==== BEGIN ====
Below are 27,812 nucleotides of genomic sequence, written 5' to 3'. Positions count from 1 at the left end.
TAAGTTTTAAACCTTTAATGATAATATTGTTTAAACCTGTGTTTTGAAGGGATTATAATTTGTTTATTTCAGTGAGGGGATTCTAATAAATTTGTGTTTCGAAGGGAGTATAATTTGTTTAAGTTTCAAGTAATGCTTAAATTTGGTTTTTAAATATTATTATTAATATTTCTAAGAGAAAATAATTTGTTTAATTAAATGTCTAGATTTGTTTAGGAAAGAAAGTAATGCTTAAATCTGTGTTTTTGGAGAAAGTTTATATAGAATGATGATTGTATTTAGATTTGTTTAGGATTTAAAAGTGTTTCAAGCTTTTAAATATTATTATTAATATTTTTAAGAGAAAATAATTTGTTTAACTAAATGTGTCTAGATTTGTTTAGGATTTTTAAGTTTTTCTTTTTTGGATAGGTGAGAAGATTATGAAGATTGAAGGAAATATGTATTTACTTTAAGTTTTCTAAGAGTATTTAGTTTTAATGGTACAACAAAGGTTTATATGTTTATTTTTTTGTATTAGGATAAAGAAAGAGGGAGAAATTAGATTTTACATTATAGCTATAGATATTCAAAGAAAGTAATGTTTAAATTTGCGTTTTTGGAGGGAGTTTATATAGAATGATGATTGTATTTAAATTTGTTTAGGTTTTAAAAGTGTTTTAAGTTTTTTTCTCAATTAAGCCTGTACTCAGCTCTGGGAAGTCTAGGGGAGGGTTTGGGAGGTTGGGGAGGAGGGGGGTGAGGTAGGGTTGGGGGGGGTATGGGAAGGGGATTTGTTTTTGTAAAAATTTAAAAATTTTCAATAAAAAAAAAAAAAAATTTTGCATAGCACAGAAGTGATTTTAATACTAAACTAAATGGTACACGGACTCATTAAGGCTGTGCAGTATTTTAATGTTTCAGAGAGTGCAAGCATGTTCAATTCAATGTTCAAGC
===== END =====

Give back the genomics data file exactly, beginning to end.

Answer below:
Below are 27,812 nucleotides of genomic sequence, written 5' to 3'. Positions count from 1 at the left end.
TAAGTTTTAAACCTTTAATGATAATATTGTTTAAACCTGTGTTTTGAAGGGATTATAATTTGTTTATTTCAGTGAGGGGATTCTAATAAATTTGTGTTTCGAAGGGAGTATAATTTGTTTAAGTTTCAAGTAATGCTTAAATTTGGTTTTTAAATATTATTATTAATATTTCTAAGAGAAAATAATTTGTTTAATTAAATGTCTAGATTTGTTTAGGAAAGAAAGTAATGCTTAAATCTGTGTTTTTGGAGAAAGTTTATATAGAATGATGATTGTATTTAGATTTGTTTAGGATTTAAAAGTGTTTCAAGCTTTTAAATATTATTATTAATATTTTTAAGAGAAAATAATTTGTTTAACTAAATGTGTCTAGATTTGTTTAGGATTTTTAAGTTTTTCTTTTTTGGATAGGTGAGAAGATTATGAAGATTGAAGGAAATATGTATTTACTTTAAGTTTTCTAAGAGTATTTAGTTTTAATGGTACAACAAAGGTTTATATGTTTATTTTTTTGTATTAGGATAAAGAAAGAGGGAGAAATTAGATTTTACATTATAGCTATAGATATTCAAAGAAAGTAATGTTTAAATTTGCGTTTTTGGAGGGAGTTTATATAGAATGATGATTGTATTTAAATTTGTTTAGGTTTTAAAAGTGTTTTAAGTTTTTTTCTCAATTAAGCCTGTACTCAGCTCTGGGAAGTCTAGGGGAGGGTTTGGGAGGTTGGGGAGGAGGGGGGTGAGGTAGGGTTGGGGGGGGTATGGGAAGGGGATTTGTTTTTGTAAAAATTTAAAAATTTTCAATAAAAAAAAAAAAAAATTTTGCATAGCACAGAAGTGATTTTAATACTAAACTAAATGGTACACGGACTCATTAAGGCTGTGCAGTATTTTAATGTTTCAGAGAGTGCAAGCATGTTCAATTCAATGTTCAAGC